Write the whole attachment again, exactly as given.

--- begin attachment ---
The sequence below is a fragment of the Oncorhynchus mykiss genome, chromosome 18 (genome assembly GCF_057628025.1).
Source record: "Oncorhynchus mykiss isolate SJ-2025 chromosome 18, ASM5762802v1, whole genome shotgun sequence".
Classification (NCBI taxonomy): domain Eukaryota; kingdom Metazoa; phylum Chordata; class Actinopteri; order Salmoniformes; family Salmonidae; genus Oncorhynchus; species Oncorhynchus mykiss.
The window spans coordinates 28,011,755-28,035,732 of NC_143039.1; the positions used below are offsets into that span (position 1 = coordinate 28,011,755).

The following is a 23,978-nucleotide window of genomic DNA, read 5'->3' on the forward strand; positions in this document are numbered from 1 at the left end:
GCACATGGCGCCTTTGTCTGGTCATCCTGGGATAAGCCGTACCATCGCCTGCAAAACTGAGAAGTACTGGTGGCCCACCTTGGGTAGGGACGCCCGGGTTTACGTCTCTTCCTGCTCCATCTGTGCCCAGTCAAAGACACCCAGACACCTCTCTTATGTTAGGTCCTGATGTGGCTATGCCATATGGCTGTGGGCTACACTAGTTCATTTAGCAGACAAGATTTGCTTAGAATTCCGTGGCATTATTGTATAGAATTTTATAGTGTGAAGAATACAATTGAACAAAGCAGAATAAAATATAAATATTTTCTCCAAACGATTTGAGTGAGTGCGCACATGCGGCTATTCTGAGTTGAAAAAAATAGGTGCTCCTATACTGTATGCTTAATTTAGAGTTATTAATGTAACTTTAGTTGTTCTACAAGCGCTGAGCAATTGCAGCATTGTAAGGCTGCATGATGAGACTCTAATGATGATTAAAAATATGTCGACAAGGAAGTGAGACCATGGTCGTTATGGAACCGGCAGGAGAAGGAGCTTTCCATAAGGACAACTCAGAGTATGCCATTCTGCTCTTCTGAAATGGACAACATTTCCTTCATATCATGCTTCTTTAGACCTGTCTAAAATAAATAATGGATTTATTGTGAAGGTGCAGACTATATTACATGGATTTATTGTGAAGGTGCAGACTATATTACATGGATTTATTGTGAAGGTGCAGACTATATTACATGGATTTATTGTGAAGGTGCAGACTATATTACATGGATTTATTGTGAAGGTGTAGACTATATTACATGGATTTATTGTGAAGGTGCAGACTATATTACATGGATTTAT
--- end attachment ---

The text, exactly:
The sequence below is a fragment of the Oncorhynchus mykiss genome, chromosome 18 (genome assembly GCF_057628025.1).
Source record: "Oncorhynchus mykiss isolate SJ-2025 chromosome 18, ASM5762802v1, whole genome shotgun sequence".
Classification (NCBI taxonomy): domain Eukaryota; kingdom Metazoa; phylum Chordata; class Actinopteri; order Salmoniformes; family Salmonidae; genus Oncorhynchus; species Oncorhynchus mykiss.
The window spans coordinates 28,011,755-28,035,732 of NC_143039.1; the positions used below are offsets into that span (position 1 = coordinate 28,011,755).

The following is a 23,978-nucleotide window of genomic DNA, read 5'->3' on the forward strand; positions in this document are numbered from 1 at the left end:
GCACATGGCGCCTTTGTCTGGTCATCCTGGGATAAGCCGTACCATCGCCTGCAAAACTGAGAAGTACTGGTGGCCCACCTTGGGTAGGGACGCCCGGGTTTACGTCTCTTCCTGCTCCATCTGTGCCCAGTCAAAGACACCCAGACACCTCTCTTATGTTAGGTCCTGATGTGGCTATGCCATATGGCTGTGGGCTACACTAGTTCATTTAGCAGACAAGATTTGCTTAGAATTCCGTGGCATTATTGTATAGAATTTTATAGTGTGAAGAATACAATTGAACAAAGCAGAATAAAATATAAATATTTTCTCCAAACGATTTGAGTGAGTGCGCACATGCGGCTATTCTGAGTTGAAAAAAATAGGTGCTCCTATACTGTATGCTTAATTTAGAGTTATTAATGTAACTTTAGTTGTTCTACAAGCGCTGAGCAATTGCAGCATTGTAAGGCTGCATGATGAGACTCTAATGATGATTAAAAATATGTCGACAAGGAAGTGAGACCATGGTCGTTATGGAACCGGCAGGAGAAGGAGCTTTCCATAAGGACAACTCAGAGTATGCCATTCTGCTCTTCTGAAATGGACAACATTTCCTTCATATCATGCTTCTTTAGACCTGTCTAAAATAAATAATGGATTTATTGTGAAGGTGCAGACTATATTACATGGATTTATTGTGAAGGTGCAGACTATATTACATGGATTTATTGTGAAGGTGCAGACTATATTACATGGATTTATTGTGAAGGTGCAGACTATATTACATGGATTTATTGTGAAGGTGTAGACTATATTACATGGATTTATTGTGAAGGTGCAGACTATATTACATGGATTTAT